Then there is the future possibility of subsidiary coinage such as half ounce, quarter ounce, 10th ounce coins. There may have to be an adjustment in the markup from 20% to accommodate the higher mint costs and premiums on the smaller coins.

        For Ireland there is VAT to consider so there is another 22% on top. That is no deterrent as the basic idea is to have money that increases purchasing power with inflation rather than use fiat which looses value year after year to inflation. Regardless of the government taxes your customers would be using money that cannot deflate to zero even if you went out of business.

        please read this through and fire off questions as this is off the top of my head and I may have missed a crucial point.

        Best Regards

  29. Kilkenomics is a brilliant production but it will lead you down the road to servitude and deprivation

    Get some real solutionproviders to present their case David. Other wise it is a waste of time.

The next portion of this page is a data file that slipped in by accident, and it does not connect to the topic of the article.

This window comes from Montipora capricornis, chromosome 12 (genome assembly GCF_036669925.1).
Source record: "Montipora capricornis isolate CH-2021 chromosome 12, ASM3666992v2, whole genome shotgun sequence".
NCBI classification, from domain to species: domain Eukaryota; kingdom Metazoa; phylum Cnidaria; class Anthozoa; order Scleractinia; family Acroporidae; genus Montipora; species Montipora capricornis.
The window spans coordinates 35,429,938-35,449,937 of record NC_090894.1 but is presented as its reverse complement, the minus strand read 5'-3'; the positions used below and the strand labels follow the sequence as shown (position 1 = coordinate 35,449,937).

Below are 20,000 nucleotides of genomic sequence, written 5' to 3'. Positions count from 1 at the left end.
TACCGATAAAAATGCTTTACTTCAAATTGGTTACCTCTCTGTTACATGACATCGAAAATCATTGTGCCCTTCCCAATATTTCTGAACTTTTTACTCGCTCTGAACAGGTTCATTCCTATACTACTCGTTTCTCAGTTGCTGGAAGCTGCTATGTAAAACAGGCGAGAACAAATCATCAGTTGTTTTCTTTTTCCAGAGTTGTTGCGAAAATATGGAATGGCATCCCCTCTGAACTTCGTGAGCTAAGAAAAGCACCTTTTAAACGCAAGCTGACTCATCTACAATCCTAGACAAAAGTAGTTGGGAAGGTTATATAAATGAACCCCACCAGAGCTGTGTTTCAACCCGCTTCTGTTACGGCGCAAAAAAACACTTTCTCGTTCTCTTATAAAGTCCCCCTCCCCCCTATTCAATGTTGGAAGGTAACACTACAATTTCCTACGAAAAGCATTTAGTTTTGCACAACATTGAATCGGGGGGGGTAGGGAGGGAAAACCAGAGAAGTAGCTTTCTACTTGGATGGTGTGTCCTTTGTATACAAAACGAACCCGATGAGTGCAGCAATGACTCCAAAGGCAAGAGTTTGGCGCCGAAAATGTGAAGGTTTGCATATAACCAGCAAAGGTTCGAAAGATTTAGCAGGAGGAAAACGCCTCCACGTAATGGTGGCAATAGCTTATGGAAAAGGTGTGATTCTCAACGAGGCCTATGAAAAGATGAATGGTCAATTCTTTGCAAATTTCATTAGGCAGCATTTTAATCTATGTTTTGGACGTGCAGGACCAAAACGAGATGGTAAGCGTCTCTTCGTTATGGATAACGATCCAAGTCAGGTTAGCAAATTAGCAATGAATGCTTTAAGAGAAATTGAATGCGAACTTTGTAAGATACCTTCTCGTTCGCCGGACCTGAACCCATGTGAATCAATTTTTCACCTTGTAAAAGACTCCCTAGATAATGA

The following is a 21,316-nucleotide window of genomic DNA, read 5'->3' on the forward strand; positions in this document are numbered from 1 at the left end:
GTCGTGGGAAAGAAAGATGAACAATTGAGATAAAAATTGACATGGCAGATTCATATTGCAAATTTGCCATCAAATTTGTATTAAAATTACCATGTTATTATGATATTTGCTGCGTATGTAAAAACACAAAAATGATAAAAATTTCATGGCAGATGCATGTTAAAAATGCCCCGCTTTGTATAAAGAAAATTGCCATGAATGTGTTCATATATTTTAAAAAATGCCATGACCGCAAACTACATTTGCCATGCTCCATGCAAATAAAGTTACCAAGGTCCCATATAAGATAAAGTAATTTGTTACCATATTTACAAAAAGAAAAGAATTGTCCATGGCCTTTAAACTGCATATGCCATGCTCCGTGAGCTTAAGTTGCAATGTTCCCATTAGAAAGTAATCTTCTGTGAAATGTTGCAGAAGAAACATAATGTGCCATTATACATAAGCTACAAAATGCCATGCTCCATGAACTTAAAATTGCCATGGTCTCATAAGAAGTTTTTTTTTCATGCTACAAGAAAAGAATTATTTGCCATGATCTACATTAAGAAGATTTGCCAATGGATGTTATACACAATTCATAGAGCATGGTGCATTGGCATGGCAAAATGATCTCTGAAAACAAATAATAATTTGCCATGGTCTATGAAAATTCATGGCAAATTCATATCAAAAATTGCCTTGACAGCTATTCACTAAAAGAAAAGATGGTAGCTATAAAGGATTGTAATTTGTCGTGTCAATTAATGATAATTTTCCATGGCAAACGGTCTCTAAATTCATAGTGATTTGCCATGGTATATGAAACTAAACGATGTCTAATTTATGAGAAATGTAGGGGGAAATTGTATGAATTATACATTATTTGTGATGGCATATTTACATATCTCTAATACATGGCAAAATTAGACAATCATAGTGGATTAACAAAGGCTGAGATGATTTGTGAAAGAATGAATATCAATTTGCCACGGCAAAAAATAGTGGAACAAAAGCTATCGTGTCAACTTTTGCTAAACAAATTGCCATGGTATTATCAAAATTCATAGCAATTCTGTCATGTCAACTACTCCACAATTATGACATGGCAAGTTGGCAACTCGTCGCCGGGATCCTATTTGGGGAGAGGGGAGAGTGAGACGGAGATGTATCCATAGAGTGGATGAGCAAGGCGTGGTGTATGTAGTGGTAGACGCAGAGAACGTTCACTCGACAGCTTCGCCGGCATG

• joe hack

      Kilkenomics, as you should well know is an entertainment show the worrying part is that others might believe it is not.

      The likes of Max Keizer are entertainers first, he happily advocates gold for his own self interest and has publicly said as much but at least he is honest in that regard.

      There are many more in the entertainment business that like to give the appearance of activists while been paid by large media outlets.

      The enemy without/the enemy within…BP used openly admit to sponsoring protester in the 80s I don’t know if they still do this but I expect they still do…

    • bonbon